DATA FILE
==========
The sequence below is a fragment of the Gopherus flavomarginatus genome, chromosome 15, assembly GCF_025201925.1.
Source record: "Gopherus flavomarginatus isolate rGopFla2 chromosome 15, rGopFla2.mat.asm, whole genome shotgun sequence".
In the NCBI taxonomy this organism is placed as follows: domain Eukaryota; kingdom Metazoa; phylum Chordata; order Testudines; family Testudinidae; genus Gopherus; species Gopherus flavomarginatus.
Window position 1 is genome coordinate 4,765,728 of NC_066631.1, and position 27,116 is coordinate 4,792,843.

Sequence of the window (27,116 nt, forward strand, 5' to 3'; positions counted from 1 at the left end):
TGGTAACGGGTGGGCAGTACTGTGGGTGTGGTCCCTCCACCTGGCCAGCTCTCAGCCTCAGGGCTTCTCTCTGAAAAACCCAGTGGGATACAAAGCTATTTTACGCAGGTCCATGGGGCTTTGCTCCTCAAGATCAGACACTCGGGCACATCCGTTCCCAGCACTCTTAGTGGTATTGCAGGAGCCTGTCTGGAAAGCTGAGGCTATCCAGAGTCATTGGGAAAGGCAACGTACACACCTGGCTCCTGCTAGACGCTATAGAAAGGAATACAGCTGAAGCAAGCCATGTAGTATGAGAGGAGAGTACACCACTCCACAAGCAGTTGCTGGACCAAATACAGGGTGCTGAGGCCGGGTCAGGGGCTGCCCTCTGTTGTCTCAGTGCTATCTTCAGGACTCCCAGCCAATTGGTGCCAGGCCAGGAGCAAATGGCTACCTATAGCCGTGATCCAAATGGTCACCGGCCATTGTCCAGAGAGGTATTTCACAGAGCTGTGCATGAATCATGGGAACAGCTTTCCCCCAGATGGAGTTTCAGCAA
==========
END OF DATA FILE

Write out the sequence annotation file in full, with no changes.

The sequence below is a fragment of the Gopherus flavomarginatus genome, chromosome 15, assembly GCF_025201925.1.
Source record: "Gopherus flavomarginatus isolate rGopFla2 chromosome 15, rGopFla2.mat.asm, whole genome shotgun sequence".
In the NCBI taxonomy this organism is placed as follows: domain Eukaryota; kingdom Metazoa; phylum Chordata; order Testudines; family Testudinidae; genus Gopherus; species Gopherus flavomarginatus.
Window position 1 is genome coordinate 4,765,728 of NC_066631.1, and position 27,116 is coordinate 4,792,843.

Sequence of the window (27,116 nt, forward strand, 5' to 3'; positions counted from 1 at the left end):
TGGTAACGGGTGGGCAGTACTGTGGGTGTGGTCCCTCCACCTGGCCAGCTCTCAGCCTCAGGGCTTCTCTCTGAAAAACCCAGTGGGATACAAAGCTATTTTACGCAGGTCCATGGGGCTTTGCTCCTCAAGATCAGACACTCGGGCACATCCGTTCCCAGCACTCTTAGTGGTATTGCAGGAGCCTGTCTGGAAAGCTGAGGCTATCCAGAGTCATTGGGAAAGGCAACGTACACACCTGGCTCCTGCTAGACGCTATAGAAAGGAATACAGCTGAAGCAAGCCATGTAGTATGAGAGGAGAGTACACCACTCCACAAGCAGTTGCTGGACCAAATACAGGGTGCTGAGGCCGGGTCAGGGGCTGCCCTCTGTTGTCTCAGTGCTATCTTCAGGACTCCCAGCCAATTGGTGCCAGGCCAGGAGCAAATGGCTACCTATAGCCGTGATCCAAATGGTCACCGGCCATTGTCCAGAGAGGTATTTCACAGAGCTGTGCATGAATCATGGGAACAGCTTTCCCCCAGATGGAGTTTCAGCAA